Call to build back better and more equal Nepal
Kathmandu, March 9
Speakers at a programme today said Nepal now had a golden opportunity to reconstruct the country in an inclusive and gender-friendly manner.
Speaking at a discussion programme ‘Building Back Better and Safer for Gender Equality’ in Kathmandu, Australian Ambassador to Nepal Glenn White said, “Experience has shown that in every natural and man-made disaster, it is women and their children who are at the most risk and vulnerable.
At this historic time for Nepal, it is an opportunity to revitalise the social engineering, which not only seeks to protect women, but which enables their rightful inclusion into the debate about how things should and will change.
Their voices must be heard now and into the future,” he said.
Ambassador White expressed the Australian government’s commitment to promoting gender equality and empowerment of women and girls through partnership, diplomacy and Australian overseas aid program with a focus on micro-enterprise development and educational support.
The discussion, followed by screening of videos produced by UN Women and Sancharika Samuha respectively and a presentation by Bimala Rai Paudel, former NPC member, explored how the April/May earthquakes last year affected women more than men and focused on better ways to address gender equality issues in the reconstruction process.
A panel of experts, including Commissioner at the National Human Rights Commission Mohna Ansari, Chief Executive Officer of National Reconstruction Authority Sushil Gyawali, special ambassador for Reconstruction and Development and president of Non Resident Nepali Association Shesh Ghale and senior vice-president of FNCCI Bhawani Rana pledged to put in efforts from their level for national reconstruction.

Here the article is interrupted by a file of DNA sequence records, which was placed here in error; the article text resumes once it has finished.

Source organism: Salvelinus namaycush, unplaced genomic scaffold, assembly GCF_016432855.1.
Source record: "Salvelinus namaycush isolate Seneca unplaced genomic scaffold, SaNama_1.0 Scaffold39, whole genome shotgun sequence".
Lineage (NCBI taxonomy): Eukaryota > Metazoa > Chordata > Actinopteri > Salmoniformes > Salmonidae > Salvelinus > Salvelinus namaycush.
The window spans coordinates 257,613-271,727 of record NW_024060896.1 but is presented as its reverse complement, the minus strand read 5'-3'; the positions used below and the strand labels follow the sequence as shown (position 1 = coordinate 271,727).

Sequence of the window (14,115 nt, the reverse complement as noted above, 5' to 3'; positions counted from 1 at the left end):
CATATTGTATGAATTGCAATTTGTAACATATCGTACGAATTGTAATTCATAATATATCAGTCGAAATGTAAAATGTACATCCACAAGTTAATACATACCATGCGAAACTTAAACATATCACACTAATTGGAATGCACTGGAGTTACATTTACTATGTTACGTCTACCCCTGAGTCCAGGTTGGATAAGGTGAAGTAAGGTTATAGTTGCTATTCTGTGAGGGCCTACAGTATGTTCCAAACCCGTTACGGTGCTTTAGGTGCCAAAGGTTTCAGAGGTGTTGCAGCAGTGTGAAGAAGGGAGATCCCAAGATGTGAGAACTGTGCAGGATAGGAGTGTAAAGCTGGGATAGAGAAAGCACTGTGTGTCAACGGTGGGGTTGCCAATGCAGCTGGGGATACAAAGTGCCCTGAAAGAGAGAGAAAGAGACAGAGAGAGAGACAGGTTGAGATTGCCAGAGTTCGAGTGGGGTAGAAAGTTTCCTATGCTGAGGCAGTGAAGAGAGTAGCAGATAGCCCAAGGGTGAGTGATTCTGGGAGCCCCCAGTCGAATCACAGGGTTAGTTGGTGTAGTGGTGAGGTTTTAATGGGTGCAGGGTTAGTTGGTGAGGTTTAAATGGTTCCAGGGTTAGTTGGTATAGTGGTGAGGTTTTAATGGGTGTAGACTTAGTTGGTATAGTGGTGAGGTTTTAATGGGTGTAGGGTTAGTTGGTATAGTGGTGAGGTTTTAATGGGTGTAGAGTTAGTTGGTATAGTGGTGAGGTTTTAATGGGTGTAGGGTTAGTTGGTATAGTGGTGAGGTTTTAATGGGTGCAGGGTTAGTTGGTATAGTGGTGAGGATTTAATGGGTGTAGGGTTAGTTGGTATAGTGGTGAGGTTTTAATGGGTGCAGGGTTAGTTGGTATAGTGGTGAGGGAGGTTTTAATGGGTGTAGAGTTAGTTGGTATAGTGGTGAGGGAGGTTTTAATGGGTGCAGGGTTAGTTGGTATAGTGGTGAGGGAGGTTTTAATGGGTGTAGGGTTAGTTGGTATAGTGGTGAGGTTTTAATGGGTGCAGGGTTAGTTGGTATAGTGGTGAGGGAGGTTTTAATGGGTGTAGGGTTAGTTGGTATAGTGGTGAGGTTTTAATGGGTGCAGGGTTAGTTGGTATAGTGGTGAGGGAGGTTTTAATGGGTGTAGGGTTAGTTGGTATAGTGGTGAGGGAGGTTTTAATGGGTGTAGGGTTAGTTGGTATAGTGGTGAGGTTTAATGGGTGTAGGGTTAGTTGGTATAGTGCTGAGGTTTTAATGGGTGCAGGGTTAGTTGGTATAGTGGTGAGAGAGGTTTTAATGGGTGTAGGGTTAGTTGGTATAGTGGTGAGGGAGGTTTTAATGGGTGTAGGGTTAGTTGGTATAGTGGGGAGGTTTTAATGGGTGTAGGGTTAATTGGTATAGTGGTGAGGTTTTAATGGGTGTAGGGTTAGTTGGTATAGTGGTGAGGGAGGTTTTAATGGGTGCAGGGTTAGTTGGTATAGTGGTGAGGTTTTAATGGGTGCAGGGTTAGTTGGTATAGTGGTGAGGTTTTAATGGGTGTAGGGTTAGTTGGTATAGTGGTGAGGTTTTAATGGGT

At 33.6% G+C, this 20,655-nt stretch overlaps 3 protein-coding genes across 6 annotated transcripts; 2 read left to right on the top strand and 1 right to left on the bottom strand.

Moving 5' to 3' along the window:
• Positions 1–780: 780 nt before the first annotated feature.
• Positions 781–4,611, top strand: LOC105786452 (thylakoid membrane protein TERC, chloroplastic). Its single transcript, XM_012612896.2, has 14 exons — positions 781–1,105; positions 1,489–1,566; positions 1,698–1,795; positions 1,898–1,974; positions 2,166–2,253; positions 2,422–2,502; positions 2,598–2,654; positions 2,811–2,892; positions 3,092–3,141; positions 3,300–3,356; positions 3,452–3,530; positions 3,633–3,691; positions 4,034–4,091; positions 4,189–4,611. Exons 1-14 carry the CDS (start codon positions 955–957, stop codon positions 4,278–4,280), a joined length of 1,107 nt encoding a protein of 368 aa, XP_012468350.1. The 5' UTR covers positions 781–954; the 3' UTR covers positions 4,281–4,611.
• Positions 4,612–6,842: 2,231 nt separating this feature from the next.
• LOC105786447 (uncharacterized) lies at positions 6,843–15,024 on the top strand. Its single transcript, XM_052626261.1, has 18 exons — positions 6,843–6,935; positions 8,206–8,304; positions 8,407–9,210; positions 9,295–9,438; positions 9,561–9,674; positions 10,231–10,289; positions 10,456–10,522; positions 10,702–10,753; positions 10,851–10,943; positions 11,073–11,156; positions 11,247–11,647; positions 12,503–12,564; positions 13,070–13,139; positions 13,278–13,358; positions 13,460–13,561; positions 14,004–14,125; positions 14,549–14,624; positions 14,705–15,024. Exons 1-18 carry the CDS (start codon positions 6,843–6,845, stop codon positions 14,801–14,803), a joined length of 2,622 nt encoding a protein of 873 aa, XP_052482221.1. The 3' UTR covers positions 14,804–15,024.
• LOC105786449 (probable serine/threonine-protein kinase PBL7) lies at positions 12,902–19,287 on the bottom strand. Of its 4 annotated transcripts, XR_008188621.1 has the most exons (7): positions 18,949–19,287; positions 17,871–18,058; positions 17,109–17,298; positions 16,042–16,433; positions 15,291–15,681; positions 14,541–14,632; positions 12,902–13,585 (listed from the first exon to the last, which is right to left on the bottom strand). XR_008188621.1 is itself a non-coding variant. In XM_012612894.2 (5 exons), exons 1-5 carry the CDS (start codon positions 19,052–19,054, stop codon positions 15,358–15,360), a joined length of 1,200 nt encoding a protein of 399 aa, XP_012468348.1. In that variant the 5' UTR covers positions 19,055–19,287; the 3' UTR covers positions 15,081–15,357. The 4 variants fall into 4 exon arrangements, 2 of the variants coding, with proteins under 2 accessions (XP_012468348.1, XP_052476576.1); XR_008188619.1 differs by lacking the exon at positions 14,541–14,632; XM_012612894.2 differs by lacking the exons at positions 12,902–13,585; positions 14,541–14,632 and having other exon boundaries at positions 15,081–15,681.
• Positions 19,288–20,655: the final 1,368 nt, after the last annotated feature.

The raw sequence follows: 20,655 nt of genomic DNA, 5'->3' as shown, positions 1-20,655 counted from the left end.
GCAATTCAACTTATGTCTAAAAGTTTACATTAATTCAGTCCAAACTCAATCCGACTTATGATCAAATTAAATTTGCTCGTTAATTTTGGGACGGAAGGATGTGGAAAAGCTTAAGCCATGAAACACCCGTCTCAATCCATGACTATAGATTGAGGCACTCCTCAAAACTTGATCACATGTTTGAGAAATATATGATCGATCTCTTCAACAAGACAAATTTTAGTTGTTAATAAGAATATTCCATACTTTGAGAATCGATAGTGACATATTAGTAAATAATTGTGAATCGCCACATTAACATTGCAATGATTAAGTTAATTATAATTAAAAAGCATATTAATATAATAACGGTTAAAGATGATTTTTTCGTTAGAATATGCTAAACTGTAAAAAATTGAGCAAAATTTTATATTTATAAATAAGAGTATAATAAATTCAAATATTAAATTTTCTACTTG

They also answered several queries related to gender issues.
Stressing on gender-friendly reconstruction process, Nirmala Sharma, president, Sancharika Samuha Nepal, said there was still a wide gap between policy and its implementation. “Our field observations tell stark stories of deprivation.
Nursing mothers and children, for instance, are living a veritable nightmare. The ongoing reconstruction drive should take ground realities into account and target gender-friendly infrastructure and awareness initiatives in earthquake-affected districts,” she said.
Similarly, Country Representative for UN Women Nepal, Ziad Sheikh, said, “As the country embarks on its journey of recovery and reconstruction, it has a historic opportunity and a moral imperative to build back a better, safer and more equal Nepal for all its people.”
He said women specific needs must be addressed and their skills and knowledge harnessed in the design, planning, decision-making and implementation of all relief, recovery and reconstruction work.
“Not only do Nepal’s women have the right to be equal partners in their country’s reconstruction, without them a resilient and inclusive Nepal will simply not be possible,” he added.
He expressed UN Women’s commitment to support vulnerable groups of women.